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Fragrant Plants

Consumers are mad about fragrance. Sales of fragrance blends have been increasing seven per-cent annually for the past ten years. Interest in fragrant plants and their use is also a part of this trend.

Fragrance has become an integral part of home décor and personal lifestyle. In homes, I often see scented candles and potpourri, liquid and dry. Aromatherapy candles have ceased being accents and are now a basic part of home furnishings.

Instead of the usual spray air fresheners I use citrus spray that actually neutralizes and eliminates odors without the use of harmful chemicals. In Japan, newer styles of men’s suits have built-in fragrance to counteract noxious odors, such as cigarettes and alcohol. Their wives need never know if they have been out partying after work.

Personal fragrance is now available in many forms from aromatherapy jewelry to personal sachets resembling tea bags for tucking into ones hair, pocket, or pocketbook. There are even special aromatherapy travel kits, some containing soothing essences of valerian and other tranquilizing herbs.

Napoleon was known to use eau de cologne lavishly after baths. He couldn’t tolerate foul odors in his vicinity. His cologne contained essences of lemon, citron, rosemary, and bergamot.

You can also buy or make your own aromatherapy body wraps designed to soothe sore, aching muscles. These are often warmed in the microwave before applying.

You can also buy or make herbal insect repellents made from herbs and herbal essences. In the home consider using insect-repelling herbs in wardrobes, linen chests, and closets instead of odorous moth balls.

Fragrant plants are also gaining in popularity. Though it isn’t hardy for outdoors, I once had a patchouli bush. Unlike many fragrant species, the leaves are the sources of the scent. I even saved leaves as they dried and fell from the plant. In Asia the leaves are collected for making fragrances, including incense. Sales of fragrant herbs are rising, and plant breeders are at work to put the scent back into plants though genetic engineering. They hope to create fragrant plants almost on demand. As an example, they can insert a gene representing the desired fragrance, for example lemon, into any plant they wish.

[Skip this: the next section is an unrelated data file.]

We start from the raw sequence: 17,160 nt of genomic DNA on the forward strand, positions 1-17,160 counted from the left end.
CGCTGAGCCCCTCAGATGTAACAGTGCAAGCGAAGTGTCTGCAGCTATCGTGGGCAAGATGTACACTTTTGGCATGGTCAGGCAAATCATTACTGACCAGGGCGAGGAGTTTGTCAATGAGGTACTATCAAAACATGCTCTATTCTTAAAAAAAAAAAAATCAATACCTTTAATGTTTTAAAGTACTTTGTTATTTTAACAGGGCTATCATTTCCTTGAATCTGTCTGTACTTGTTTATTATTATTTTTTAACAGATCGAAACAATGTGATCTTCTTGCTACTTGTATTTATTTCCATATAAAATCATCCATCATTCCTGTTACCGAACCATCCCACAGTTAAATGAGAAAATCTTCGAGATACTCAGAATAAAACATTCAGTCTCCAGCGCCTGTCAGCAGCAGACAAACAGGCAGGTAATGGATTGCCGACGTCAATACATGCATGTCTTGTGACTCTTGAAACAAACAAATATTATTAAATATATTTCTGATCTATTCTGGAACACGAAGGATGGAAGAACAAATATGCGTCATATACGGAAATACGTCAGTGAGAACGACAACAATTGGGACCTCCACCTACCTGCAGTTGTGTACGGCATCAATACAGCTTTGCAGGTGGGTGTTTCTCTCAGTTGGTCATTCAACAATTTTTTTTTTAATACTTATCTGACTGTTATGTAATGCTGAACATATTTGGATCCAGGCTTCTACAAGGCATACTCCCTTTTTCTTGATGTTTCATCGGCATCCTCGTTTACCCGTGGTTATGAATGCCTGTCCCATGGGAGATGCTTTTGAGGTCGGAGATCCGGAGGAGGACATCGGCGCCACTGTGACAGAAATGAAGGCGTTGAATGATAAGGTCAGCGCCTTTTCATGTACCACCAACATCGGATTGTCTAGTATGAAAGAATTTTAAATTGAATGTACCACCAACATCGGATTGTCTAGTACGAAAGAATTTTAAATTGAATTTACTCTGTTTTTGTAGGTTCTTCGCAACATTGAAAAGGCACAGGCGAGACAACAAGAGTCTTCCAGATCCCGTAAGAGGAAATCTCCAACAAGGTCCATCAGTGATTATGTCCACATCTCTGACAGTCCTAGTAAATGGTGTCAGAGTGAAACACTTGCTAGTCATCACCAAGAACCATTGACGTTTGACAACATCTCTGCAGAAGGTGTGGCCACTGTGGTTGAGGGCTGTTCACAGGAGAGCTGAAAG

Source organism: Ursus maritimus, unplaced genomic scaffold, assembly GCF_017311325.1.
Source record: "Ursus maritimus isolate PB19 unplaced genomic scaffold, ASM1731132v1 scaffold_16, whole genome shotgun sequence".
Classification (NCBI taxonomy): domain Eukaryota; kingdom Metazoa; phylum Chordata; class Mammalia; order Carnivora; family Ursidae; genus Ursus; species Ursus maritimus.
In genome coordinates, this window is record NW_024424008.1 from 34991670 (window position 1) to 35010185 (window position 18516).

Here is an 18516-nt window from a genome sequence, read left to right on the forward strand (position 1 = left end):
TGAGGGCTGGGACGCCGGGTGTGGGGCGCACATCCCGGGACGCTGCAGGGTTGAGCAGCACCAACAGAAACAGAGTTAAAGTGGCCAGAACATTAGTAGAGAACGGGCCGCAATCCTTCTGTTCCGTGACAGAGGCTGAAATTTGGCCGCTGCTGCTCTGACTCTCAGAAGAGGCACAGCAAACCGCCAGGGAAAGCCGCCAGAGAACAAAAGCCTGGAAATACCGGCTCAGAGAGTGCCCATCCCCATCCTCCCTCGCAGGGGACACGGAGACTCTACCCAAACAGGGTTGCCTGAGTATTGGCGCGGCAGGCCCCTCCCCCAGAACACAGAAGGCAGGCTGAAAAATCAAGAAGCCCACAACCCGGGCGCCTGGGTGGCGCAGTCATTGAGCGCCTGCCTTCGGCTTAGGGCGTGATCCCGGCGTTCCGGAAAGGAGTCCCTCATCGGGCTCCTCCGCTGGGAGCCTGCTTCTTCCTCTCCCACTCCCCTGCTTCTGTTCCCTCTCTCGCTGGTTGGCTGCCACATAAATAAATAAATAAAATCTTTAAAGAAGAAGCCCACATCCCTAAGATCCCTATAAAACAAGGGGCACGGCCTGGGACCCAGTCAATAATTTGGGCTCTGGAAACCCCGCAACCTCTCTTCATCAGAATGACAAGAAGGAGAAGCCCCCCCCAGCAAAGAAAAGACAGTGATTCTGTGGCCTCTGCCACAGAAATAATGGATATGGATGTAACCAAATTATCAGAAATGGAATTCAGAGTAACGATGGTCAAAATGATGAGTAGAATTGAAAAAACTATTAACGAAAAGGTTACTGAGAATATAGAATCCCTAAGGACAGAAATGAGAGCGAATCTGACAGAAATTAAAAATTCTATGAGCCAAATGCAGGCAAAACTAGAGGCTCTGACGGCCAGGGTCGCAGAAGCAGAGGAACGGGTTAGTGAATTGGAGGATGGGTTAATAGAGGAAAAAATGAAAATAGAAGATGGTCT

You can already buy fragrant plant collections like the one from Monrovia, a wholesale nursery, which should be available at garden centers. One of my favorite fragrant blooms is the flowering tobacco. Be aware some blooms may release scent only at certain times of the day.

In ancient Greece, fragrant plants were used for aromatherapy by planting them close to the windows of sickrooms. The scent could then reach the patients through the open windows.

Whether you choose to simply enjoy fragrant plants in your garden or become actively engaged in aromatherapy, these plants can bring delight and joy.
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Content copyright © 2015 by Connie Krochmal. All rights reserved.
This content was written by Connie Krochmal. If you wish to use this content in any manner, you need written permission. Contact Connie Krochmal for details.


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